Mind and Matter column from the Wall Street Journal:
Being maltreated as a child can perhaps affect you for life. It
now seems the harm might reach into your very DNA. Two recently
published studies found evidence of changes to the genetic material
in people with experience of maltreatment. These are the tip of an
iceberg of discoveries in the still largely mysterious field of
"epigenetic" epidemiology-the alteration of gene expression in ways
that affect later health.
According to standard theory, genes aren't supposed to change,
so you can pass them on to generations untainted by your own
mistakes. It now seems they can at least acquire marks of
experience during life, affecting how much they are
In one study, Avshalom Caspi, Terrie Moffitt and colleagues at
Duke University and King's College London looked at sequences at
the tips of chromosomes, known as telomeres, in 2,200 Britons born
in 1994-95 and followed since birth. These telomeres contain
repetitive sequences of DNA code "letters." The number of repeats
shrinks during life in everybody, as a sort of clock for biological
Studies had begun to
suggest that psychosocial stress can speed up that clock by
eroding telomeres more rapidly, though this research mostly relied
on people's recall of maltreatment. Then Stacy Drury and colleagues
at Tulane University found shorter telomeres in children who stayed
in Bucharest orphanages, compared with those in foster
The Duke scientists have
measured the effect of exposure to bullying, beating or
domestic violence between the mother and her partner on telomere
length between the ages of 5 and 10. Because blood samples had been
taken from the Britons throughout life, it was possible to compare
telomere length before and after the violence was experienced. On
average, the telomeres did shrink faster in those that experienced
violence than in other children.
But in some individuals they actually grew longer, so the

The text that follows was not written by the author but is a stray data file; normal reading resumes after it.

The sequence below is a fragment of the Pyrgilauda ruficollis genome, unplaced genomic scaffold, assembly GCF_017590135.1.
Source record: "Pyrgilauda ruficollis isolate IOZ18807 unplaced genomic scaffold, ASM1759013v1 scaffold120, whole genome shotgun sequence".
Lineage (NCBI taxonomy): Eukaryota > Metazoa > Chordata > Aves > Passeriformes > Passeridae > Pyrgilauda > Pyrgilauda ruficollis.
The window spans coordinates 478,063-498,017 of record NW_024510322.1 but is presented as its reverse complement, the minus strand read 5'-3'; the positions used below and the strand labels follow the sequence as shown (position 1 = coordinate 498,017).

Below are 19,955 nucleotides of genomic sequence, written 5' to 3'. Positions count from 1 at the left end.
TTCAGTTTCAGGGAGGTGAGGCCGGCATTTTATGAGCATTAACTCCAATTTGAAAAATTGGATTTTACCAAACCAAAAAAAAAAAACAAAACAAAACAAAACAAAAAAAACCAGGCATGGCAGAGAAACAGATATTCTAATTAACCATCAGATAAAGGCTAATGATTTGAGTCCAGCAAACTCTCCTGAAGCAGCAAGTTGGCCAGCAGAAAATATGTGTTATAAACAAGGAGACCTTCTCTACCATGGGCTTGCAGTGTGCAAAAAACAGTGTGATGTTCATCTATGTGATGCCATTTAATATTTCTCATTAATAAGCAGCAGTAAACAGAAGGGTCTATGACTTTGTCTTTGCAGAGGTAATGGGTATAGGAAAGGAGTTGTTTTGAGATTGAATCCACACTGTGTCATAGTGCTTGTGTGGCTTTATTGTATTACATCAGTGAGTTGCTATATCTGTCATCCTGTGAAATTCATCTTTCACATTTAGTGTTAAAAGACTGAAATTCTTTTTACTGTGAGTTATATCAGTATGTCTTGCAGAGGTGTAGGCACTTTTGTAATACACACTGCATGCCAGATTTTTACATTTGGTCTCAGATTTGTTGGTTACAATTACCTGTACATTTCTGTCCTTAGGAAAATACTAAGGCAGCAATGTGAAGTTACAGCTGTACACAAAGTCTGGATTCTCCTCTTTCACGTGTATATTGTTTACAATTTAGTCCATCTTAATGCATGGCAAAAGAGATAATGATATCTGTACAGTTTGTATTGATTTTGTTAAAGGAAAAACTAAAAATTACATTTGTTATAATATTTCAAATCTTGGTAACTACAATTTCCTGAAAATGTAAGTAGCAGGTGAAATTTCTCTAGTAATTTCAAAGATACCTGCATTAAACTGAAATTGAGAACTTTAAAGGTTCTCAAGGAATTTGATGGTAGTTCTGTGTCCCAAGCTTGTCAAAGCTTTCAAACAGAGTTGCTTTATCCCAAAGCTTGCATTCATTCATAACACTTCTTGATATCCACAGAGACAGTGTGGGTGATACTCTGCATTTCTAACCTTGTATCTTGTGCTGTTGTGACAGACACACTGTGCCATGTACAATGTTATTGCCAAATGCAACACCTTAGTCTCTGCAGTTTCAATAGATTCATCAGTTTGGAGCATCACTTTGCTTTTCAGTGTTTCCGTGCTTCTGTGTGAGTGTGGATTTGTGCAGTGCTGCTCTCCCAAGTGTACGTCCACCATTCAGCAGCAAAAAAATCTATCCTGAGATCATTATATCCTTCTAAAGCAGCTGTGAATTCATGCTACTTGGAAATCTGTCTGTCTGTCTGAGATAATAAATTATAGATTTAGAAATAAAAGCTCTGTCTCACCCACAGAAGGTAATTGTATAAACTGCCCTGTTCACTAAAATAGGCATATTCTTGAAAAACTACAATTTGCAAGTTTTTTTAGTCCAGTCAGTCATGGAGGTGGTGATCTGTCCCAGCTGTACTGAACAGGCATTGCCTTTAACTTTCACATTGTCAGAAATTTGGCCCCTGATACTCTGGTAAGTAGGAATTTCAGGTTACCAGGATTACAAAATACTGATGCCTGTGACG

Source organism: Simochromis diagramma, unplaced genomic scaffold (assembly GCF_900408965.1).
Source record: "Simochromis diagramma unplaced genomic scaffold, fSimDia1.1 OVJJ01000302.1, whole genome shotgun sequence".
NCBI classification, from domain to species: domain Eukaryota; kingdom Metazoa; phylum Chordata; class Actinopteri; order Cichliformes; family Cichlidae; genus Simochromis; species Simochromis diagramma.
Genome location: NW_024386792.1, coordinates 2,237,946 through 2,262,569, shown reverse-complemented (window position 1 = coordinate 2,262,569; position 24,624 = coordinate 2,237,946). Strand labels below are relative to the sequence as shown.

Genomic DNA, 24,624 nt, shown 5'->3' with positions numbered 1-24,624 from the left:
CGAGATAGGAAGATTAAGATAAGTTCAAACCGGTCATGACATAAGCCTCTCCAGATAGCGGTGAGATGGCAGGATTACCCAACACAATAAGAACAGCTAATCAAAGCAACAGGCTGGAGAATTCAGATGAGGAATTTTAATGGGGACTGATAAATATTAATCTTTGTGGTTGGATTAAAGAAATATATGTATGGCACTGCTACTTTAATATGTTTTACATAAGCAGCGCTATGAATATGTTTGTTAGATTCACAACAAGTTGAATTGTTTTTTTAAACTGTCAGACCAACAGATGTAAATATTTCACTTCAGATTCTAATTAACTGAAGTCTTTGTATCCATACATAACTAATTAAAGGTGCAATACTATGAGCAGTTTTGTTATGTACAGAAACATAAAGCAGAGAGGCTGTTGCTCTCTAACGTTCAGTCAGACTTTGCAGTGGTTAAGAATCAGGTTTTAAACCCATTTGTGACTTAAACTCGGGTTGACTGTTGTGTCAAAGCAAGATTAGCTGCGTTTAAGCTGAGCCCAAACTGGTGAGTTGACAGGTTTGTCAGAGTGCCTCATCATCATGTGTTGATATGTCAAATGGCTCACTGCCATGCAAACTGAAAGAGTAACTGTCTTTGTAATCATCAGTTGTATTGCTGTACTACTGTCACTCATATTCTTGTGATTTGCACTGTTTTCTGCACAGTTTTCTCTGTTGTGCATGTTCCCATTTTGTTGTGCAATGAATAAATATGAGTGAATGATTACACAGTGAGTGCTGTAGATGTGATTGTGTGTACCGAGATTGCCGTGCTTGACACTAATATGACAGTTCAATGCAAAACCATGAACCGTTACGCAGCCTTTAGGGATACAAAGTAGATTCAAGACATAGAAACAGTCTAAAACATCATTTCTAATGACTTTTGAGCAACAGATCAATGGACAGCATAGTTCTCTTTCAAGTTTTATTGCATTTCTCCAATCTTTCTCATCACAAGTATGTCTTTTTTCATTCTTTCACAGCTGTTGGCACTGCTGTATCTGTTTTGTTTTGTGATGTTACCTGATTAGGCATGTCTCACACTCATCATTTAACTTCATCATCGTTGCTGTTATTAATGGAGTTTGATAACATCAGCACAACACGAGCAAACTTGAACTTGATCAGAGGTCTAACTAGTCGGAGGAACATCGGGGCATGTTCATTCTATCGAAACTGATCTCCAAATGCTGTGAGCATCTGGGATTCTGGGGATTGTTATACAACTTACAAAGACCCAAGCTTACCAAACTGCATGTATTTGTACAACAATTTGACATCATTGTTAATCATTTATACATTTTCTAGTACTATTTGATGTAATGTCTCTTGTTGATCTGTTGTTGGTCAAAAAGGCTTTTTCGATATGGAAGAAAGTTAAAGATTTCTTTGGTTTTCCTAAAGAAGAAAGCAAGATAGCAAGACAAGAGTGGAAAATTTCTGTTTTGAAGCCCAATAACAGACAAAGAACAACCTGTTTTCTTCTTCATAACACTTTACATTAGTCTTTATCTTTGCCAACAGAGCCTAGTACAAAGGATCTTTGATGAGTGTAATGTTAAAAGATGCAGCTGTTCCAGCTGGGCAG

mystery of telomeres only deepens. The next step, Dr. Moffitt told
me, is to assess subjects' later health by measuring such things as
memory changes, inflammation, immune function, even tooth decay.
She adds: "So wish us luck!"
published earlier this year by Audrey Tyrka of Butler Hospital,
Providence, R.I., and others found that the loss of a parent or
maltreatment as a child resulted in greater "methylation" of some
spots near a gene tied to stress response in adulthood.
Methylation, the addition of a methyl group of atoms to one DNA
"letter," tends to reduce the activity of nearby genes. The
implication of the Butler study is that adults who recall
maltreatment as children may have reduced activity of a key gene in
the system that responds to the stress hormone cortisol. This may
be linked to increased anxiety or depression.
These are early days in the study of epigenetics. Scientists are
like people finding coins under lampposts but not knowing how many
coins remain in the dark. Although the "methylome"-a complete map
of where methylation happens in the genome-is being talked of,
others caution that we still have almost no idea of both the
causes and effects of most such changes, let alone other epigenetic
effects like histone modification.
But supposing it does become possible to link bad early
experience with bad later health, what then? Epigenetics demolishes
the old-and always misleading-distinction between deterministic
genes and a manipulable environment. To have your fate determined
by your early experiences is not much different from having it
determined by your genes, and when experience acts by changing
genes, the distinction vanishes.
Yet fortunately, given medical advances, genetic determinism is
not necessarily a life sentence, as those who wear glasses for
shortsightedness or take growth hormone for growth problems can
attest. The same will almost certainly be true for epigenetic
determinism: Understanding the mechanism should bring forward